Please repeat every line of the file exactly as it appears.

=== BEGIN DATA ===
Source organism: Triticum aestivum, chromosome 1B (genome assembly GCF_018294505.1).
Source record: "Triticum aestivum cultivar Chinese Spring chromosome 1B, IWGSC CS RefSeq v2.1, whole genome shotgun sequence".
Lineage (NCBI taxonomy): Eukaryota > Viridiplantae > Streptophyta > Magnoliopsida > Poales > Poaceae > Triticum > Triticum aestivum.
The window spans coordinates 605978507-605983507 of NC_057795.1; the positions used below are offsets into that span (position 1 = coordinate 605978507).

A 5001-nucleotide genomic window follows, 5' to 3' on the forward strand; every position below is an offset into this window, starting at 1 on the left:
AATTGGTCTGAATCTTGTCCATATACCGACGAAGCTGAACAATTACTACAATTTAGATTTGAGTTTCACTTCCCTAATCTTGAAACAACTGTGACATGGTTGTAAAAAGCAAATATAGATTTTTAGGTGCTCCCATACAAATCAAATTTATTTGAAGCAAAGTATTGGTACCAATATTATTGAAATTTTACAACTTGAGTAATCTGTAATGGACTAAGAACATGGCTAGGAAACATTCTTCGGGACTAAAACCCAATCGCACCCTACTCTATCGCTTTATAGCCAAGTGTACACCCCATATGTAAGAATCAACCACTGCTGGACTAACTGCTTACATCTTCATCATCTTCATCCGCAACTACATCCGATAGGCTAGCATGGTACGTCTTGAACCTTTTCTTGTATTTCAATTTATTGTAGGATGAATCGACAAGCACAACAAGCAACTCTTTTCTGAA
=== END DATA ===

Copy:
Source organism: Triticum aestivum, chromosome 1B (genome assembly GCF_018294505.1).
Source record: "Triticum aestivum cultivar Chinese Spring chromosome 1B, IWGSC CS RefSeq v2.1, whole genome shotgun sequence".
Lineage (NCBI taxonomy): Eukaryota > Viridiplantae > Streptophyta > Magnoliopsida > Poales > Poaceae > Triticum > Triticum aestivum.
The window spans coordinates 605978507-605983507 of NC_057795.1; the positions used below are offsets into that span (position 1 = coordinate 605978507).

A 5001-nucleotide genomic window follows, 5' to 3' on the forward strand; every position below is an offset into this window, starting at 1 on the left:
AATTGGTCTGAATCTTGTCCATATACCGACGAAGCTGAACAATTACTACAATTTAGATTTGAGTTTCACTTCCCTAATCTTGAAACAACTGTGACATGGTTGTAAAAAGCAAATATAGATTTTTAGGTGCTCCCATACAAATCAAATTTATTTGAAGCAAAGTATTGGTACCAATATTATTGAAATTTTACAACTTGAGTAATCTGTAATGGACTAAGAACATGGCTAGGAAACATTCTTCGGGACTAAAACCCAATCGCACCCTACTCTATCGCTTTATAGCCAAGTGTACACCCCATATGTAAGAATCAACCACTGCTGGACTAACTGCTTACATCTTCATCATCTTCATCCGCAACTACATCCGATAGGCTAGCATGGTACGTCTTGAACCTTTTCTTGTATTTCAATTTATTGTAGGATGAATCGACAAGCACAACAAGCAACTCTTTTCTGAA